The potential growth rate of an economy is the maximum pace of GDP growth that can be sustained over time without driving down the unemployment rate. Of course, when the unemployment rate is high, like in the Euro Zone, above-potential growth is desirable. But in the United States, Fed officials are wary of further declines in the unemployment rate sparking an inflationary episode.
The Congressional Budget Office—CBO—estimates that for the U.S. economy, the potential growth rate will average 2.0% from 2018 through 2021. That is an improvement from the 1.5% pace over the last decade, but it is down from 3.0%, on average, over the previous two decades. The drop-off over the last decade is illustrated in our second chart, which lines up changes in the unemployment rate with GDP growth. The unemployment rate has trended down rapidly even though real GDP growth has averaged just 2.2% at an annual rate since the expansion began in 2009. The rapid drop in the unemployment rate suggests that even the relatively weak GDP growth we have seen in this recovery, compared to past expansions, has been above potential.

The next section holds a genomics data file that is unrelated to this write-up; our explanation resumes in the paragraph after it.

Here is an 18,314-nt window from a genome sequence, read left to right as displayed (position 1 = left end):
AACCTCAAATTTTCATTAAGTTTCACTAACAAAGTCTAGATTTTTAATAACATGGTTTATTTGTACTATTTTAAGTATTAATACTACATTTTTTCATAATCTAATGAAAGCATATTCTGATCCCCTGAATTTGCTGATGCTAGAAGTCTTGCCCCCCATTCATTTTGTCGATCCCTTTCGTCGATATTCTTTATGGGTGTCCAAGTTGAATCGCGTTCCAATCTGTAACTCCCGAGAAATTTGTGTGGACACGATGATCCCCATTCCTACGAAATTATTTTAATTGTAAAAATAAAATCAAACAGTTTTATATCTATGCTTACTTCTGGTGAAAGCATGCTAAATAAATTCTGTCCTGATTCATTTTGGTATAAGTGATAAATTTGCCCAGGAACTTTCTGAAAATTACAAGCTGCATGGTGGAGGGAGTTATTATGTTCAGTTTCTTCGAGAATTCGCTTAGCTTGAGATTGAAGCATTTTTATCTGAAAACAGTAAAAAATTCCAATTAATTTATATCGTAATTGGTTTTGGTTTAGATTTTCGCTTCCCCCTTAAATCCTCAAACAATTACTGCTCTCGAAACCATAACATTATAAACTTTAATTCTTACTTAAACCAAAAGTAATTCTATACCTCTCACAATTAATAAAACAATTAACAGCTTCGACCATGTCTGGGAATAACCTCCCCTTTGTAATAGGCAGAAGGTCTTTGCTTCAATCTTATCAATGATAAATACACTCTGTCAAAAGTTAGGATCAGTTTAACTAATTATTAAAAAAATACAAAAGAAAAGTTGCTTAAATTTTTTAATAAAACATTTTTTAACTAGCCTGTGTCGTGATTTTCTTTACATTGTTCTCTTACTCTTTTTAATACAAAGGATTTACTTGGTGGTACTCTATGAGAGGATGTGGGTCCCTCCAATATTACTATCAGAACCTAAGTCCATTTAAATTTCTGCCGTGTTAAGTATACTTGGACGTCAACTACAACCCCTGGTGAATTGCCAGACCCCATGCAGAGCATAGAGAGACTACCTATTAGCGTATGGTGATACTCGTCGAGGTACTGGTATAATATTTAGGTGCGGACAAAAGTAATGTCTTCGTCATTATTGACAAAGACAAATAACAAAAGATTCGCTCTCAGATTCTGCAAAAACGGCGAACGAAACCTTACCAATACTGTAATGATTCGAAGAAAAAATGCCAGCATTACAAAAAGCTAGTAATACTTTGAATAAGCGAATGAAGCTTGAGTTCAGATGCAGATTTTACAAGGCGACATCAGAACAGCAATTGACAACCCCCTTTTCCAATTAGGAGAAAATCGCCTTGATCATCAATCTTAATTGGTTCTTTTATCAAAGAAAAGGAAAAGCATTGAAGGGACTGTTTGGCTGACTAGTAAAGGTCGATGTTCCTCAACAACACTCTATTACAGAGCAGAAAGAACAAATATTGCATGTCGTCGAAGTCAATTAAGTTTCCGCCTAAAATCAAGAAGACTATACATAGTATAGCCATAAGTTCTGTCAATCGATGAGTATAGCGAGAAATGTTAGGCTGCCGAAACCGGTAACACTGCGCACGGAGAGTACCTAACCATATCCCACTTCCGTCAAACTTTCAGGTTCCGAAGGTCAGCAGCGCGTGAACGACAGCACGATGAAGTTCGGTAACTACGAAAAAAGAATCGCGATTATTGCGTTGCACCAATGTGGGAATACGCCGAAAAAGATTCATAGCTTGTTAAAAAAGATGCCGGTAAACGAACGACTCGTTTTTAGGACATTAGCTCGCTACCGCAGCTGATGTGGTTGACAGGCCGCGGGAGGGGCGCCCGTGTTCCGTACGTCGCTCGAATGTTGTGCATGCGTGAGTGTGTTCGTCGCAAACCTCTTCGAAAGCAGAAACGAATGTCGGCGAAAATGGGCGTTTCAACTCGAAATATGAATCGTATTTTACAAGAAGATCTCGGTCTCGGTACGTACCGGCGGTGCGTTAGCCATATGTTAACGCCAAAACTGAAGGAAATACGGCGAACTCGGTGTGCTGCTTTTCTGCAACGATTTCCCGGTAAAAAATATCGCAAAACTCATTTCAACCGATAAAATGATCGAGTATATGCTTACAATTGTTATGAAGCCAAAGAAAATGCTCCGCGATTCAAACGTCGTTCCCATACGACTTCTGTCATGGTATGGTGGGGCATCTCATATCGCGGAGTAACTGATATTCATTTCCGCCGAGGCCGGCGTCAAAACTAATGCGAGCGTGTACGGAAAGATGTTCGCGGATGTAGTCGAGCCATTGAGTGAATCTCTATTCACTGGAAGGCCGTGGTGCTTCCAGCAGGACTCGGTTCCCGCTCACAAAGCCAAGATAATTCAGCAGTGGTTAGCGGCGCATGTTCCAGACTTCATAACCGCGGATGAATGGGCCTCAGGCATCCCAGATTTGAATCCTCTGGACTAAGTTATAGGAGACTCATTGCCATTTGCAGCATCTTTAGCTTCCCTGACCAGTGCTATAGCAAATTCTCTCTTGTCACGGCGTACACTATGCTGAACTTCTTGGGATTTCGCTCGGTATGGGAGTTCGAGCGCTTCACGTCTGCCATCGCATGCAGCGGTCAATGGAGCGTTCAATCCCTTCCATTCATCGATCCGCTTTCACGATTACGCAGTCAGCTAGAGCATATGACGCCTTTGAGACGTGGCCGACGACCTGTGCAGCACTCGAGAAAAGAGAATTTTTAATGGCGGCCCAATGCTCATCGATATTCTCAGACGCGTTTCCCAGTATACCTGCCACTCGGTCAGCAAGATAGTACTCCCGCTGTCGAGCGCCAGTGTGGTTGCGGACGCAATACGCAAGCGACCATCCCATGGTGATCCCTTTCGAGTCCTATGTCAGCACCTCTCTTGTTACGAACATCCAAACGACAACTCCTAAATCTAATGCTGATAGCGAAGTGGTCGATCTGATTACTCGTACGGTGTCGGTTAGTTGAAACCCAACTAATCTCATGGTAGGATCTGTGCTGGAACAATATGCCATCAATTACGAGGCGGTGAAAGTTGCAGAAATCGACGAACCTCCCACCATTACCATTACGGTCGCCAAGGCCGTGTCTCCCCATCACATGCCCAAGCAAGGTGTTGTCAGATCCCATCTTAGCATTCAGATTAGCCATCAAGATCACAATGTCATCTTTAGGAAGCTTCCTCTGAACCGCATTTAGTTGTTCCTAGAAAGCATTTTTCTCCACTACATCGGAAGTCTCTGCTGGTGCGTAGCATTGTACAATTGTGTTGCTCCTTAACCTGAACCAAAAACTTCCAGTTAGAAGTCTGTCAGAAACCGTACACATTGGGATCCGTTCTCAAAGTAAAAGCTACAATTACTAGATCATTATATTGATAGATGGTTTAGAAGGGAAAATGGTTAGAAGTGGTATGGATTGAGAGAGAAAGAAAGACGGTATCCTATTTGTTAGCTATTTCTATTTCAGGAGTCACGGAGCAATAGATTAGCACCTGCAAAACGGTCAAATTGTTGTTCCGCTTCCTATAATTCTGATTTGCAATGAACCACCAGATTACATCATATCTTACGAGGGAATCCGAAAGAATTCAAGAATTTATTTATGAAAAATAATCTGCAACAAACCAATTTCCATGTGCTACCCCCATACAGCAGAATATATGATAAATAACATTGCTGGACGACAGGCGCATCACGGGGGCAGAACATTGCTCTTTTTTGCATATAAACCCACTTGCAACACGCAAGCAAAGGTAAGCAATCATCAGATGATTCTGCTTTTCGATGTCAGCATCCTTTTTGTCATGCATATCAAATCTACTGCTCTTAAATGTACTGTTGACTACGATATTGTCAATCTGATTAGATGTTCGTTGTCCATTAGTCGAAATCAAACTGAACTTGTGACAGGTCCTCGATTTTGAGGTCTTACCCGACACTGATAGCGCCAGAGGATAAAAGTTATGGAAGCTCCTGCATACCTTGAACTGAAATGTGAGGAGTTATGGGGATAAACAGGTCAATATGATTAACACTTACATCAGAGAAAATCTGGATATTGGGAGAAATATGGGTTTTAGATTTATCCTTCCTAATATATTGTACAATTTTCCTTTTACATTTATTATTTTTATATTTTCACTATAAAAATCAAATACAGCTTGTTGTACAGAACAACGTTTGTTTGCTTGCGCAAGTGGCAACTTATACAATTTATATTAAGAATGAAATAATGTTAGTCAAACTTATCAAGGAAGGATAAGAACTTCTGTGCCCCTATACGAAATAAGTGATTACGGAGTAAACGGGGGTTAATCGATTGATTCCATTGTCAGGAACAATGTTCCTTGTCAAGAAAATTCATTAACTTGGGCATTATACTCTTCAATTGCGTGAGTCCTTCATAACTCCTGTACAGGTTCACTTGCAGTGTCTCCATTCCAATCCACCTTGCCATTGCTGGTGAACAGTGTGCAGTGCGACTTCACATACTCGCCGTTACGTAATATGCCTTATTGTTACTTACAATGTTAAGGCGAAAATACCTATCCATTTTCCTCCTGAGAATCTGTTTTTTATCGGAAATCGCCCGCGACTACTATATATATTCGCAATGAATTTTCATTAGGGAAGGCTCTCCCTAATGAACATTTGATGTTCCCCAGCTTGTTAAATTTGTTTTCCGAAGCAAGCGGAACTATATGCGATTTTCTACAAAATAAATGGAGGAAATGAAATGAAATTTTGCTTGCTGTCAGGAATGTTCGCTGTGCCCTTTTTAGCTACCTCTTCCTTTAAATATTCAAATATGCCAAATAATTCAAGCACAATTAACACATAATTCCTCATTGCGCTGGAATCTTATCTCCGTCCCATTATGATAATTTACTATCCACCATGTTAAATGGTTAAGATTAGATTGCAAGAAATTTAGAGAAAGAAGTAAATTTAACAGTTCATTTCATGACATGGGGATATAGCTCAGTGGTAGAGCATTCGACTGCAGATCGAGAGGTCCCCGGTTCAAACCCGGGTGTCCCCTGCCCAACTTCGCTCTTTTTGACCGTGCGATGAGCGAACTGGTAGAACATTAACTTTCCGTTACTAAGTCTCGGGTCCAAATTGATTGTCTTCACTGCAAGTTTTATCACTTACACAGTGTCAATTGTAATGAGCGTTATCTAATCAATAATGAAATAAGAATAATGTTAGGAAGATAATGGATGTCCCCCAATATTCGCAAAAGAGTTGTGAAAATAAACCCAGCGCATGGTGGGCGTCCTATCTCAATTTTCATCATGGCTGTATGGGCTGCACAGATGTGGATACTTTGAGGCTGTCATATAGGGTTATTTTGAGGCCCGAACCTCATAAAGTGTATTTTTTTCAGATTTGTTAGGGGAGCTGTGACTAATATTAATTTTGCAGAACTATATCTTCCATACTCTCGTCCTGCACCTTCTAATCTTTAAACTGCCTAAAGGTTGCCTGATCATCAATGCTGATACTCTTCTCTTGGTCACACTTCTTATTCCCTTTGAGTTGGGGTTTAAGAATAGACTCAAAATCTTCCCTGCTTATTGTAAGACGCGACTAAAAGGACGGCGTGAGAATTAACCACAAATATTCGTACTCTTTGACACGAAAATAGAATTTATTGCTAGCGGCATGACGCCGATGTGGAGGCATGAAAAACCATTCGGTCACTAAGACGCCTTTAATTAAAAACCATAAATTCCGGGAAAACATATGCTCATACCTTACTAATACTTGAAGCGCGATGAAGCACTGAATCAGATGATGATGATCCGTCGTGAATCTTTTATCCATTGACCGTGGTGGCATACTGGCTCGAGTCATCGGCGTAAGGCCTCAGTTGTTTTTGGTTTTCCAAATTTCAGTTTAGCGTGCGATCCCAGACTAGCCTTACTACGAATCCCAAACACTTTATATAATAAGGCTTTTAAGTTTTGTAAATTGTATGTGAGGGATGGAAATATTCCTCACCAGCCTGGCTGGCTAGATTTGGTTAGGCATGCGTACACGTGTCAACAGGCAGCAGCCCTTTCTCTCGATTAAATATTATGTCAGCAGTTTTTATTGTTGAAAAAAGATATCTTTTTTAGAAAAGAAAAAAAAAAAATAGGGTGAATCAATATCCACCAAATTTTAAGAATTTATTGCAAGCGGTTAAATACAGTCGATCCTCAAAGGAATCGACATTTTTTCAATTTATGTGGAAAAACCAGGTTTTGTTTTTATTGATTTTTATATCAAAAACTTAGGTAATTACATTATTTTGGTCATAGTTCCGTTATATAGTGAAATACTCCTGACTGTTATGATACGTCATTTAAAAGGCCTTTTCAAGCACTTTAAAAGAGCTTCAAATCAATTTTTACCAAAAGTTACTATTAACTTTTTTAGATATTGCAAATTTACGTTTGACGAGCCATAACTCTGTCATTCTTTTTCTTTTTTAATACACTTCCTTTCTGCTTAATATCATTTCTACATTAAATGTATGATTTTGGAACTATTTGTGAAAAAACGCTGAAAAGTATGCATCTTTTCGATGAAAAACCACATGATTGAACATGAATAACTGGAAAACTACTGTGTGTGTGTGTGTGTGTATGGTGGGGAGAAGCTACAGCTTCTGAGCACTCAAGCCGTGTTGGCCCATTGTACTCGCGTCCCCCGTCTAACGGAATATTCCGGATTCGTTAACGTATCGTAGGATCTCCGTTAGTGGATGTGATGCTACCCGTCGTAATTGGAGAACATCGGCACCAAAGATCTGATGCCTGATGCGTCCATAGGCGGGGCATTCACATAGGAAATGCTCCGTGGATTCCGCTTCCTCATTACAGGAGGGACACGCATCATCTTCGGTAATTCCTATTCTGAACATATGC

What would it take to boost the potential growth rate? Recent tax code changes will not have much impact. The CBO’s 2.0% estimate of the potential growth rate is up only modestly from 1.8% prior to the tax code changes—and those effects are expected to be only temporary. The CBO has the trend back down to 1.8% by 2025.
The two key factors determining any estimate of potential GDP growth are productivity and labor force growth. The CBO’s 2.0% estimate for potential growth through 2021 consists of a 1.4% pace for productivity and 0.6% for the labor force, up from 1.3% and 0.5% respectively in the previous set of estimates. For productivity, the 1.4% figure is up from an estimated 0.9% pace over the last decade, but it is down from 1.8% in the two decades prior to the recession. For the labor force, 0.6% is up insignificantly from 0.5% over the past decade and down from 1.2% in the previous two decades.
The data highlight how a significant part of the slowing in potential growth reflects demographic forces holding down labor force growth rather than simply weaker productivity growth. That part of potential growth in particular is unlikely to be affected significantly by the recent tax changes. And while labor force growth could easily be boosted by increased immigration, a significant increase from that source is unlikely any time soon given the current political climate.
We expect real GDP growth this year—Q4 to Q4—to come in around 3.0%, well above the estimated potential growth rate. Consequently, we expect the unemployment rate to drop to 3.5% by year-end. That is below the 3.8% median Fed official projection and the 3.8% private sector consensus. On our forecast, the Fed will be hiking rates more this year, and next, than the market expects.